Medicaid Physical Therapy Services

Physical therapy services are defined as “the evaluation, diagnosis and treatment of physical disability, injury or disease using physical and mechanical means, including but not limited to, heat, cold, light, air, water, sound, electricity, massage, mobilization and therapeutic exercise with or without assistive devices”.  Also included in physical therapy services are the execution and analysis of tests and evaluations to determine the type of disabilities or injuries which in turn will establish what kind of treatment is required.

Medicaid physical therapy services are optional benefits in states that do cover them. In order for people covered by Medicaid to obtain physical therapy services, they must have recommendations coming from their doctors that they need this kind of treatment. Recommendations may also come from licensed physical therapists or other licensed practitioners of the healing arts, again dependent on state Medicaid eligibility. The recommendations must prove that patients necessitate physical therapy services which can then bring them back to the best possible physical functional abilities. Medicaid coverage for physical therapy services typically include the equipment and other medical items needed for treatment.

There are currently 33 states that provide Medicaid physical therapy services coverage although it is under optional medical service category. This means that the states do not consider physical therapy services as a mandatory or necessary procedure. They also often have accredited physical therapy clinics or providers where Medicaid eligible patients can get their treatments and physical therapy needs. Typical also to states that have Medicaid physical therapy services are what is called as physical therapy caps, or a limit on how often a certain Medicaid recipient can get physical therapy services in a certain amount of time or up to what amount Medicaid will reimburse for physical therapy services.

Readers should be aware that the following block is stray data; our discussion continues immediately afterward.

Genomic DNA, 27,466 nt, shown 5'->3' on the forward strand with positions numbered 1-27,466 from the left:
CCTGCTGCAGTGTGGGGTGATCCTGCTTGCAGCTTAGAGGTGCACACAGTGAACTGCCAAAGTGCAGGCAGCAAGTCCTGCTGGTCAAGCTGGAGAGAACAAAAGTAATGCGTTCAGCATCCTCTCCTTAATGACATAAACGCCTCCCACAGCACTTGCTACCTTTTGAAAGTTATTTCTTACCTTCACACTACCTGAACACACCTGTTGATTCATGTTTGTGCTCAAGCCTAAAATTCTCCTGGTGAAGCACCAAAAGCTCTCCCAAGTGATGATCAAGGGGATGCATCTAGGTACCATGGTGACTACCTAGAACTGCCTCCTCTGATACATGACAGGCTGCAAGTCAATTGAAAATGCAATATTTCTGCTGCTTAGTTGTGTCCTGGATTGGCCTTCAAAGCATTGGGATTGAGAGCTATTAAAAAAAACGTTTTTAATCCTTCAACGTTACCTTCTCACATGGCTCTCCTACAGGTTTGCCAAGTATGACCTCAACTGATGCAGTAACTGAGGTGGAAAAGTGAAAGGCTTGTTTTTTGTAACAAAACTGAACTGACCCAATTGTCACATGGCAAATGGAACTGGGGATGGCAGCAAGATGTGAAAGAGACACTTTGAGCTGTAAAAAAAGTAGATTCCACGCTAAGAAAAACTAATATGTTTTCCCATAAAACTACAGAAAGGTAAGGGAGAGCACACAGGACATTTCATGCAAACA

Also common to states that do offer is that they typically provide this coverage to patients who are below the age of 21. Medicaid physical therapy services can still be received by children who already get physical therapy services through school health programs. Frequently, states limit the Medicaid physical therapy services to eight 15 minute sessions in a day. And the coverage is only up to a year.

There are states that also provide adults Medicaid physical therapy services, but only as outpatient services from an accredited physical therapy clinic. Usually, there is an annual limit of an average of $1,500.

In order for physical therapists and physical therapy clinics to be accredited with state Medicaid physical therapy services programs, they must be licensed in accordance with state requirements. Physical therapists must be registered and licensed by the state to practice and may hire licensed physical therapy assistants to help them. Only licensed physical therapists can do patient evaluation for treatment and they must supervise physical therapy assistants during therapy sessions.

With the recent health policy adjustments proposed by the Obama administration, a number of states that provide Medicaid physical therapy services are thinking of further cutting down or eliminating their programs for Medicaid physical therapy services. This would take away crucial treatment for children and patients that really need physical therapy services.


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